Unanchored Thoughts

Bits and pieces of musings about family, friends, social issues, and whatever else travels through my head without a purpose.

Sunday, August 27, 2006

Not much to say

In an effort to post regularly - where regularly is rather ill-defined, I'm officially posting. However, I don't really have much to say. I could report out on the activities of the week, but that seems rather boring. I could report on the activities to come, but that seems rather boring too. (Even though I am VERY MUCH looking forward to my weekend in York, Maine, with our dear former neighbors.) I didn't really want this to become a record of my days and weeks, but rather a rambling of what I consider to be my more interesting thoughts. But, well, there just aren't any today. Per my spouse, we are allowed to have those kinds of days. Thank you.

Sunday, August 20, 2006

Going to the fair

I've been craving a small town experience for a week now. We are going to the Arlington County Fair today to help satisfy that craving. I grew up in a town of about 1,200 people, less really, if you count all the people in my 10 house "neighborhood." There will probably be 5,000 people at the fair today.

Saturday, August 19, 2006

Needed a break

I needed a break from parenting today. Actually, I really needed it yesterday, but it didn't seem feasible to take one, what with my spouse working and all. I suppose I could have drummed up some childcare, but the purpose of working part-time is to spend time with my son. So, to hire a caregiver seemed to defeat that purpose. However, I'm beginning to realize that it just might be OK to take a break. I'm sure this is an "I told you so" moment for those more experienced parents out there. My son is 13 months old, so I didn't take me too long to figure it out. How did I celebrate my break on today, Saturday, August 19, 2006? By going to the office. Hopefully it won't take another 13 months for me to realize that this is probably not really considered a break.

Thursday, August 17, 2006


I've never been a very patient person. I suppose it's a fault. I work on it, and try to be patient and sometimes I'm successful. I was very patient while trying to conceive my son. It took 4 years. Unbelievable when I think about it. But, then again, what was the alternative. (I know there are alternative ways to build your family, but it's not as if any of them are instantaneous and there wasn't an obvious alternative choice for us - it was all a process.) I don't feel very patient right now with my son's sleep habits, or lack thereof. I try to be patient and zen like about it. But, after a long day at work, and a long evening at home, I'm a bit too frazzled to be patient.

Friday, August 11, 2006


Last Sunday we had the pleasure of having dinner with our friend, Vaughn's, parents, Jean and Clive. They hail from South Africa and every year or two they spend about 6 weeks in "The States." Jean and Clive have lived in South Africa their entire lives and despite the fact that all three of Jean's sons and Clive's daughter are now scattered throughout the world, S. Africa is home. I posed the very open-ended question to Clive, "so how are things in S. Africa these days?" I wasn't really groping for any particular answer or area to discuss, just tossing out a basic conversation starter. I was honored with a nice little lesson in the current state of the S. African economy. I suppose if I actually opened the Economist that we subscribe to I would have been able to interject interesting questions or comments, but instead I just sat back and listened.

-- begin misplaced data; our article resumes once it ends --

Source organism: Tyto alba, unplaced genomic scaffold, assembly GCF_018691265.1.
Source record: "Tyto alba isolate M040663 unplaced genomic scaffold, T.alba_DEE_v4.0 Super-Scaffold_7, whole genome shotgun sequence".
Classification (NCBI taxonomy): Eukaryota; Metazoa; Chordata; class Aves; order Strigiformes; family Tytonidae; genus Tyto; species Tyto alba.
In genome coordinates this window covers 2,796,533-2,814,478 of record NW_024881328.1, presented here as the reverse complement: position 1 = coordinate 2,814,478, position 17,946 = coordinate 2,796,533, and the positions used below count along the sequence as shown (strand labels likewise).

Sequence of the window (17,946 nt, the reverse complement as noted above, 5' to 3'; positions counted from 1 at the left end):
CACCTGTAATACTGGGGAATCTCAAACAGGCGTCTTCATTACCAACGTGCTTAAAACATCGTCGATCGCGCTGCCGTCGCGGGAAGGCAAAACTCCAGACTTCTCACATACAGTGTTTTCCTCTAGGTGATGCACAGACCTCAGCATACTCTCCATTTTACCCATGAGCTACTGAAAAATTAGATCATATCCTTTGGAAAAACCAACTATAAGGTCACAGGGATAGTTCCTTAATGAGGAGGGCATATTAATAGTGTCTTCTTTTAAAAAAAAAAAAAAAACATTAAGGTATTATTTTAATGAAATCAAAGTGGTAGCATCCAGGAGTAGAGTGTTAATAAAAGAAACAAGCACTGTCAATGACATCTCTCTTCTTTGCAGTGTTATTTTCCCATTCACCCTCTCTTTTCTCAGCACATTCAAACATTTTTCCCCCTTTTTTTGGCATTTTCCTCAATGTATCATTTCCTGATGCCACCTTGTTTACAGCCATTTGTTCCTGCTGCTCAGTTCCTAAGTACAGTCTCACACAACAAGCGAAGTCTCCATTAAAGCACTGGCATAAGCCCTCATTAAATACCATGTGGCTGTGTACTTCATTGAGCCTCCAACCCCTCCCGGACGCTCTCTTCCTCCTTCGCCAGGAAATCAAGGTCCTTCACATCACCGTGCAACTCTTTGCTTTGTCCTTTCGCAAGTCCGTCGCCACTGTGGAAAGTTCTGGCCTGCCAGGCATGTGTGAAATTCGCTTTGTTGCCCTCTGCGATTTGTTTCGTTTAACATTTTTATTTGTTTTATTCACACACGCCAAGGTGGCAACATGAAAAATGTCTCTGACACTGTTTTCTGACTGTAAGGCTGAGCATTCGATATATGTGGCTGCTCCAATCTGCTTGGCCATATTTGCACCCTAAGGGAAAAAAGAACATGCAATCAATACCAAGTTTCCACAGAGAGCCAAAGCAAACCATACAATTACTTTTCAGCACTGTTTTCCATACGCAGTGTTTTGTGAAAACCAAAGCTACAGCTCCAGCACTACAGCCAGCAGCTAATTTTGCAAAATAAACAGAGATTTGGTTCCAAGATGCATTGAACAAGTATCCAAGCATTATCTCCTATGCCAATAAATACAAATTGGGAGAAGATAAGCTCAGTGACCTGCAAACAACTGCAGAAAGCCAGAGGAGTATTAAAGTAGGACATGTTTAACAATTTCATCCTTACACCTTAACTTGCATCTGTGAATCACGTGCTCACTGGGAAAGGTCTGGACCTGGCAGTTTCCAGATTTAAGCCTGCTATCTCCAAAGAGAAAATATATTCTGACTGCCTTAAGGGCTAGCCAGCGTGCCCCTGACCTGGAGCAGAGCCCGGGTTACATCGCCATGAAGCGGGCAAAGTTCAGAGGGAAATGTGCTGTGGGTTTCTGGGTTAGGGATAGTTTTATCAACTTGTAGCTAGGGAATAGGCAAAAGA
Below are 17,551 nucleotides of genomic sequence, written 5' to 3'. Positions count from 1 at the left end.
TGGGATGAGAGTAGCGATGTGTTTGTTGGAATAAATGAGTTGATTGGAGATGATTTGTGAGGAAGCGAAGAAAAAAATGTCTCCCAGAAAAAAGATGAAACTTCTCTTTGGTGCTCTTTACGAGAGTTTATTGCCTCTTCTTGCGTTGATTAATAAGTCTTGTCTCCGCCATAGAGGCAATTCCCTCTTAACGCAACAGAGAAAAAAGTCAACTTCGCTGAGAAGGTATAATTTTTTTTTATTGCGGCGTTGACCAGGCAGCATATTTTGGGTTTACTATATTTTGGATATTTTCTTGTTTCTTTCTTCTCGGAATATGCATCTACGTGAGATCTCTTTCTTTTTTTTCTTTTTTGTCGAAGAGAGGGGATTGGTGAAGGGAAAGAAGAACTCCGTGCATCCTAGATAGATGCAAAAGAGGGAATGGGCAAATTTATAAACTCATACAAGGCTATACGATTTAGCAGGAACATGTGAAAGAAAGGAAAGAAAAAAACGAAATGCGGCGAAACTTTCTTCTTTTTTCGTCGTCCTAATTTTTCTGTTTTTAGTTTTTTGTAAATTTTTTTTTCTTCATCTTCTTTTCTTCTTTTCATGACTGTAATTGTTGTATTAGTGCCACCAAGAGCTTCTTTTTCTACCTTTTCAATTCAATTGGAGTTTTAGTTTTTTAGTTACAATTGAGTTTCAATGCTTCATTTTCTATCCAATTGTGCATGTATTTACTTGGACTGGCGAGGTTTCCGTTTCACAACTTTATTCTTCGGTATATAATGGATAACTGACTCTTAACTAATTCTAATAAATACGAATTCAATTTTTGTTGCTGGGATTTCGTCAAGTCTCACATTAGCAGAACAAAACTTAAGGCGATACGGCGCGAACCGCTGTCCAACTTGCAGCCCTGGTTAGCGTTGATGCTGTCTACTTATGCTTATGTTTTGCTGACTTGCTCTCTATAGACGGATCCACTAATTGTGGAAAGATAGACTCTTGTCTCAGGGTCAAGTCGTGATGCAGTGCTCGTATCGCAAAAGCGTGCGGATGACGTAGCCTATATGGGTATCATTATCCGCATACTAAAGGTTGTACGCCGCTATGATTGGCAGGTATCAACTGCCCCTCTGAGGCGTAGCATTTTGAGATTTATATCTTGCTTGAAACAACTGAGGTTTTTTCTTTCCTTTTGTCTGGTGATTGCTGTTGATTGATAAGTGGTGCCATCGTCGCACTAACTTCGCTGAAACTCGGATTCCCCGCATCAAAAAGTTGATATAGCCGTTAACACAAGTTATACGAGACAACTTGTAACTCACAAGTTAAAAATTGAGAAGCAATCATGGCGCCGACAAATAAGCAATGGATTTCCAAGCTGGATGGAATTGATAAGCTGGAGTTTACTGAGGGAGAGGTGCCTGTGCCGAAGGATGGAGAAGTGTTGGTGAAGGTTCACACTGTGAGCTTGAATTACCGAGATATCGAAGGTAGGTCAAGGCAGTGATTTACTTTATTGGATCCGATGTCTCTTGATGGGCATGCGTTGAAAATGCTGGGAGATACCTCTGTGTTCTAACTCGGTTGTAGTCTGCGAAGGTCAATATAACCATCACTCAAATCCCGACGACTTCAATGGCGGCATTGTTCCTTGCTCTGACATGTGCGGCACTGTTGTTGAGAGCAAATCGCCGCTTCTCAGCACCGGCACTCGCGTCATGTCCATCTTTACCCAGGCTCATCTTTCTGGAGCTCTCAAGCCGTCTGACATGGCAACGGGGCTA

Things are good in S. Africa right now, but not great. They have experienced positive economic growth for the past two years, primarily due to a rising black middle class who want to buy clothes and cars and houses and education and other assorted things the middle class want. What struck me was the eagerness with which Clive related these observations and the excitement he has over the successes of the blacks in S. Africa. Mind you, there are 22 blacks in S. Africa for every white person. Whereas in the U.S. I think there are nine whites for every one black person. Now, we didn't get into a discussion of race relations - it was loud, the evening was nearing the end, my son was fussy - but Clive, and all of his pals, are celebrating, encouraging, and participating in moving these previously oppressed people into a middle class status...or beyond. They fully appreciate how the success of one means a success for all. They are going to schools and classrooms and playing Scrabble with youth to help them learn vocabulary words, to spark an interest in learning, to engage the future leaders of their country.

Why do we have such a hard time seeing the benefits of such collaboration in this country?

Sunday, August 06, 2006

My sleepless son

My son has decided not to sleep these days. Or, I should say, he's decided not to
sleep in his crib. He'll sleep fine in my arms, or the car seat, or on a nice long walk, but the minute you head to the crib he protests (flailing arms, arched back, etc.) and then proceeds to yell and cry for as long as you leave him there. Yesterday, it was from 12:30-2:30am. This is frustrating. I'd like him to be a more self-sufficient sleeper...he needs it, I need it, the cats need it, my spouse needs it, my neighbors need it. But, how do you figure out what a 12 month old child really needs when his only way of communicating is through cries.

Saturday, August 05, 2006

Day 1

I woke up this morning with a desire to do some self-improvement. This is the first step. I created a "blog" account, committed to a title, and am writing the first post. As with my thoughts, we'll see where this goes